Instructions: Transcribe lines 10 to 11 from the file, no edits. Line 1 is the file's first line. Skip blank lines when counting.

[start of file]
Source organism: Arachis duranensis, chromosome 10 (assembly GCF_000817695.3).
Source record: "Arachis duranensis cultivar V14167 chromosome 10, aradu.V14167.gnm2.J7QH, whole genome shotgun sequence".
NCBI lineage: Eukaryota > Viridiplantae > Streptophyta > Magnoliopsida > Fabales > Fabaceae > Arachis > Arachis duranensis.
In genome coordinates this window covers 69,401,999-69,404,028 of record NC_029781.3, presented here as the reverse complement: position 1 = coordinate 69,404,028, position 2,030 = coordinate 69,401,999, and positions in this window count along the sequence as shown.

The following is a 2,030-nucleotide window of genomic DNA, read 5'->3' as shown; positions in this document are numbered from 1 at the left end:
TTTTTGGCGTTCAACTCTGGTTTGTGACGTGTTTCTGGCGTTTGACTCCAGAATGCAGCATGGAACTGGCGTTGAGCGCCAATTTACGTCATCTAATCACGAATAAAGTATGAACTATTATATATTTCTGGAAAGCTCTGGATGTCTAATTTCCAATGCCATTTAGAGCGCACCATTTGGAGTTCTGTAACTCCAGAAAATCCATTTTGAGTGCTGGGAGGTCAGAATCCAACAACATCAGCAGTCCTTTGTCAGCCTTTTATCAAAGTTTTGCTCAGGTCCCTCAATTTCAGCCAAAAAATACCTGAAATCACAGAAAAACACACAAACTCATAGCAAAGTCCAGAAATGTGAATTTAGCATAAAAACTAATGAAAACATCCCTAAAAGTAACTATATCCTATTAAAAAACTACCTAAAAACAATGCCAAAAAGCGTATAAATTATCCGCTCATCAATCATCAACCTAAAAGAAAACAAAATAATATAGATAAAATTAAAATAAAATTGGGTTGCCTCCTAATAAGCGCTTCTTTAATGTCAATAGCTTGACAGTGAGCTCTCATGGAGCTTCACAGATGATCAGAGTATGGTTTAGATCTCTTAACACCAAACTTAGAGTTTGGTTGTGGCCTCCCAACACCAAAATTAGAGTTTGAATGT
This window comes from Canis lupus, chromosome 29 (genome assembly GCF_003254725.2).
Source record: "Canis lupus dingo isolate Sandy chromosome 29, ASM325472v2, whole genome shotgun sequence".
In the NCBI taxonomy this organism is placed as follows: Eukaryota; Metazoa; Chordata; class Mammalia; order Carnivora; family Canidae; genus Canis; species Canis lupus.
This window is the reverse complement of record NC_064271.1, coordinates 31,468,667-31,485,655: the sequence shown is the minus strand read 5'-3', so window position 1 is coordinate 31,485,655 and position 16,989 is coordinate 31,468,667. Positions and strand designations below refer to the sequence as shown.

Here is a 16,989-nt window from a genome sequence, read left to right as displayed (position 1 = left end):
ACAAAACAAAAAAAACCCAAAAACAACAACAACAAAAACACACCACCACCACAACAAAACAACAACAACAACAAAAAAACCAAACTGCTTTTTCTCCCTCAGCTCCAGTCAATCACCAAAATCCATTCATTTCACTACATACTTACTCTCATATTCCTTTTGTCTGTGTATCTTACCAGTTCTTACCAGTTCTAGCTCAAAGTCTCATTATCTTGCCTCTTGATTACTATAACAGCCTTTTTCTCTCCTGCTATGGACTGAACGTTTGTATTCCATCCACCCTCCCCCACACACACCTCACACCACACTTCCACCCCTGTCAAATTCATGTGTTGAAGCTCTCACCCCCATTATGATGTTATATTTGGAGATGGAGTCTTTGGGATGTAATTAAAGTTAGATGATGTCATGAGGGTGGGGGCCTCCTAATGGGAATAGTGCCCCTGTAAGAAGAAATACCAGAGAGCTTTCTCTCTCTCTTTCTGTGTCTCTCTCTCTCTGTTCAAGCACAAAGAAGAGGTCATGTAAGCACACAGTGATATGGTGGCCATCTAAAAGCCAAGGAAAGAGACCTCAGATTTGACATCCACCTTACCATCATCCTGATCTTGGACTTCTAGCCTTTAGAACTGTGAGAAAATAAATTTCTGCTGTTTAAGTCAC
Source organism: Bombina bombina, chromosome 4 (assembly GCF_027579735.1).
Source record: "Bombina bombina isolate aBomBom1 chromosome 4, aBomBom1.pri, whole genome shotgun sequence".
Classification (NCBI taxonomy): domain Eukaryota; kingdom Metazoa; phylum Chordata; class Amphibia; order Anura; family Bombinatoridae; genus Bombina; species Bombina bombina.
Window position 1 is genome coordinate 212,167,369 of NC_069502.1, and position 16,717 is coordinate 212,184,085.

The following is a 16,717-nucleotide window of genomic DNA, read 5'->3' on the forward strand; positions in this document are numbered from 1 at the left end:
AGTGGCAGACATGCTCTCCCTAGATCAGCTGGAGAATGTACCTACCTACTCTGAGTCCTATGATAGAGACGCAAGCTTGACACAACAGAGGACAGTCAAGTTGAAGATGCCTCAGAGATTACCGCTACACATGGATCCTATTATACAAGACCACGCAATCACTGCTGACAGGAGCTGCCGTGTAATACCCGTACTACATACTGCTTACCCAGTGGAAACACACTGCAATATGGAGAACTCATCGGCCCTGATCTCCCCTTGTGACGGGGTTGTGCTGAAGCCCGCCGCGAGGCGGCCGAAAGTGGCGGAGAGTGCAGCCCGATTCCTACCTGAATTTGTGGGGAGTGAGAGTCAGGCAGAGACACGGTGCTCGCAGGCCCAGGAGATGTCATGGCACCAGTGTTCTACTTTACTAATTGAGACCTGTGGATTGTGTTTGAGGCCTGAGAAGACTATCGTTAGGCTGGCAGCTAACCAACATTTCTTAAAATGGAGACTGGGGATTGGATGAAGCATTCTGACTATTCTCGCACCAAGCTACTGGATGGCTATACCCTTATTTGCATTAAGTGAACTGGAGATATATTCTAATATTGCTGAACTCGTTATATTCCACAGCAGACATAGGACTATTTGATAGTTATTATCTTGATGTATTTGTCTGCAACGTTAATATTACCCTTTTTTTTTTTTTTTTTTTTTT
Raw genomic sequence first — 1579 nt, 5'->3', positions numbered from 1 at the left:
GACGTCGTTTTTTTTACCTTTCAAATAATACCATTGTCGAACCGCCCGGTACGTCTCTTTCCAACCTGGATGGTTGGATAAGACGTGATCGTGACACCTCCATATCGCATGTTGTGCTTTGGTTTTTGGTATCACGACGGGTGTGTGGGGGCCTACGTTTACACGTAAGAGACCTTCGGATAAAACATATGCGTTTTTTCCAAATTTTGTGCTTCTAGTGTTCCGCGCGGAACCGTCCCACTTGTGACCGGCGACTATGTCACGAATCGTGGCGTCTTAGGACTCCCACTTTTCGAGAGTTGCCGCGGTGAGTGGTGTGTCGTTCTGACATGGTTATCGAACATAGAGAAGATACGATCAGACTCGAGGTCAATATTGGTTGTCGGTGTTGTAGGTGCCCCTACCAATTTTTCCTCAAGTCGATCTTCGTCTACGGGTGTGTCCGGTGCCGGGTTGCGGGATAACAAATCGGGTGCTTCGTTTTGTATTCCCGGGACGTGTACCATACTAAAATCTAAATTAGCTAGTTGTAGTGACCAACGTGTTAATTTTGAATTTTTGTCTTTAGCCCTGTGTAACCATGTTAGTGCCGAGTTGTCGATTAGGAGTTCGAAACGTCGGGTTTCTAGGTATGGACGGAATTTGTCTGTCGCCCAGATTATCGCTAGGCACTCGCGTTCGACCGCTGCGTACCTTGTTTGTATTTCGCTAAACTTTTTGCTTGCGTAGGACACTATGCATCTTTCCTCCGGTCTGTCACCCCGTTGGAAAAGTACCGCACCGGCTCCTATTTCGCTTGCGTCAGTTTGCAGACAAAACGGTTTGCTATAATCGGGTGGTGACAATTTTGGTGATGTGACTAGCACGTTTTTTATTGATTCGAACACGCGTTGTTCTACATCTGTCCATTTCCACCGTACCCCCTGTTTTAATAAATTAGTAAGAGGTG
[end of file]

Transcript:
This window is the reverse complement of record NC_064271.1, coordinates 31,468,667-31,485,655: the sequence shown is the minus strand read 5'-3', so window position 1 is coordinate 31,485,655 and position 16,989 is coordinate 31,468,667. Positions and strand designations below refer to the sequence as shown.

Here is a 16,989-nt window from a genome sequence, read left to right as displayed (position 1 = left end):